Saturday, April 04, 2015

Barcelona's art and architecture make it a favorite

In the Gothic Quarter, 1996. Christine is a freshman at Kenyon College. Patrick is 12.
BARCELONA, Spain -- We were here 19 years ago with the whole family, and at that time Cindy pronounced Barcelona her favorite city. She has always loved Art Deco architecture and its Barcelona cousin, Modernisme. Gaudi is its best known practitioner.

Gothic Quarter, same fountain 2015
The Moorish architecture of southern Spain made her think that maybe Barcelona was just a passing fancy. Manchester, England, wooed her with its Victorian brick.

But no. After visiting Barcelona again in March, she said that now she is sure. Barcelona and its curving, vegetable facades, its wrought iron balconies, and its geometric tiles are her favorite. Along the tree-lined streets, artistic touches are everywhere, from the sgraffito plaster facades to the decorative manhole covers.

Actually, Barcelona has a couple thousand years of architecture on display. You can tour large sections of the old Roman city in the City Museum.

The Gothic quarter preserves the cathedral and religious buildings. There are Renaissance palaces converted into schools.

Invasion of the Anglo Saxons

Barcelona made huge upgrades to its transportation systems and tourist facilities for the 1992 Olympics. As a reporter and editor, I did some stories about all of the investment. It has paid off in attracting foreign investment and visitors. In the process, the city has lost some of its charm.

Sgraffito facade. Layers of plaster of different colors create the effect.

Gaudi's Casa Batllo.

Tourism has become industrialized. Major U.S. and British chain stores and restaurants have invaded the main commercial centers.

The main pedestrian walkway down to the port, called the Rambla, used to be busy with flower stands, bird merchants, and local folks out for a stroll. Now it is like Times Square, mobbed with tourists of every nationality. You hear English spoken with many accents, as well as French, German, Italian, and Spanish. In the tourist centers, you don't hear much of the local Catalan language, which is in the Romance family with Spanish, French, and Italian.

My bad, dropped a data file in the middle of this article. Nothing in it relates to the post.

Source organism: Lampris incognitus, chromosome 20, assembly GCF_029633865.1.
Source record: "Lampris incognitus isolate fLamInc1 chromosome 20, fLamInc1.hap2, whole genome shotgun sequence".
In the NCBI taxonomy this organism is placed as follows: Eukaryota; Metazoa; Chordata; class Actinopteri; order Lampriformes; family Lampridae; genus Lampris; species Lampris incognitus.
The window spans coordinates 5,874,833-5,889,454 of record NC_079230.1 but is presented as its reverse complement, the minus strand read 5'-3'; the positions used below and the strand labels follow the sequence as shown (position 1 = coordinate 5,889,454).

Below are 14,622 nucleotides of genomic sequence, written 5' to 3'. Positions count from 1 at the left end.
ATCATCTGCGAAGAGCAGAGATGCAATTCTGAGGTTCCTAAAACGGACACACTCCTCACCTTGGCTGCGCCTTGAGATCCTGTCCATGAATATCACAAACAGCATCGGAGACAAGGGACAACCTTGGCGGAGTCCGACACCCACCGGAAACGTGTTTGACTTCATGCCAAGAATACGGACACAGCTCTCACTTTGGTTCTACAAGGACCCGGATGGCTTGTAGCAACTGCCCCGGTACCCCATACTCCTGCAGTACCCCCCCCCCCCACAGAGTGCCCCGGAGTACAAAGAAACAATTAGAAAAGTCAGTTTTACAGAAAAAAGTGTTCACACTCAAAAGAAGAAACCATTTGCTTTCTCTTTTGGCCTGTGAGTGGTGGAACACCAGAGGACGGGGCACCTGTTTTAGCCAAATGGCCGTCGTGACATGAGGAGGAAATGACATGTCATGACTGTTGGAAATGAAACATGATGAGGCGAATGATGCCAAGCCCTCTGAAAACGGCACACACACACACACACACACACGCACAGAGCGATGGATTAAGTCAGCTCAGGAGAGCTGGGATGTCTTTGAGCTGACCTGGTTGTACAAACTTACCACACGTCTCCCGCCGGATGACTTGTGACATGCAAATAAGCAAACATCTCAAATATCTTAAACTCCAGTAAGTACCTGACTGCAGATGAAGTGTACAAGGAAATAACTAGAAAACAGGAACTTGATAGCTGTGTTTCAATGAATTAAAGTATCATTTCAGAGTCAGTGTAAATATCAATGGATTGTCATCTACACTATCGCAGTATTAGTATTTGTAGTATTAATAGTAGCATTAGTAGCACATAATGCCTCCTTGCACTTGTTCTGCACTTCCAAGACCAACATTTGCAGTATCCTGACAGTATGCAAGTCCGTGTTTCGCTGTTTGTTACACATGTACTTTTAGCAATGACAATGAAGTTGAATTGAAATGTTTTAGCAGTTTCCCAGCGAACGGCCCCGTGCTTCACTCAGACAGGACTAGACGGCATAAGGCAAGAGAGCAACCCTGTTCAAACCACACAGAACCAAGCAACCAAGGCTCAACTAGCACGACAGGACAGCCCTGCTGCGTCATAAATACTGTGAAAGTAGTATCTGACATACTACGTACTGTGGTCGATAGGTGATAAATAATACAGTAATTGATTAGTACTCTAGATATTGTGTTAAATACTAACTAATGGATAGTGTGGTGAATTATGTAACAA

Gaudi's monumental church, the Sagrada Familia (Holy Family) now has a roof over it and construction cranes are all around. It used to be you could walk into the church and walk up to the top of the towers. Now it costs 15 euros, and you need a timed reservation. We didn't buy in advance, and the queue wrapped around the block. 

Barcelona looks a lot like Paris but is more compact, more walkable. We used the subway a lot and took the funicular up to Montjuic, which has public gardens, a castle, and the Poble Espanyol, a collection of buildings constructed in styles from various parts of Spain as part of the 1929 Exposition. Now they are mostly shops and restaurants.

Decorative iron work on Gaudi's Güell Palace

Dancing the Sardana in front of the Cathedral, 1987
I first visited Barcelona in 1987 and shot this picture (above)  on a Sunday morning. I was glad to see that the tradition, then decades old, is still practiced. This time I had a small video camera.

In this video you can see the Palm Sunday procession, and in the second minute, a crowd dancing the Sardana.


Pamplona: Lots of running, no bulls
Cordoba's main attraction: mix of Jewish, Moorish, Christian cultures 
Basque language has mysterious origins
Andalusia has different flavor from rest of Spain 
Tapas or pinchos are our favorite foods in Spain  
Pilgrims still come to honor St. James in Santiago de Compostela 
We didn't run into a lot of Americans in Spain

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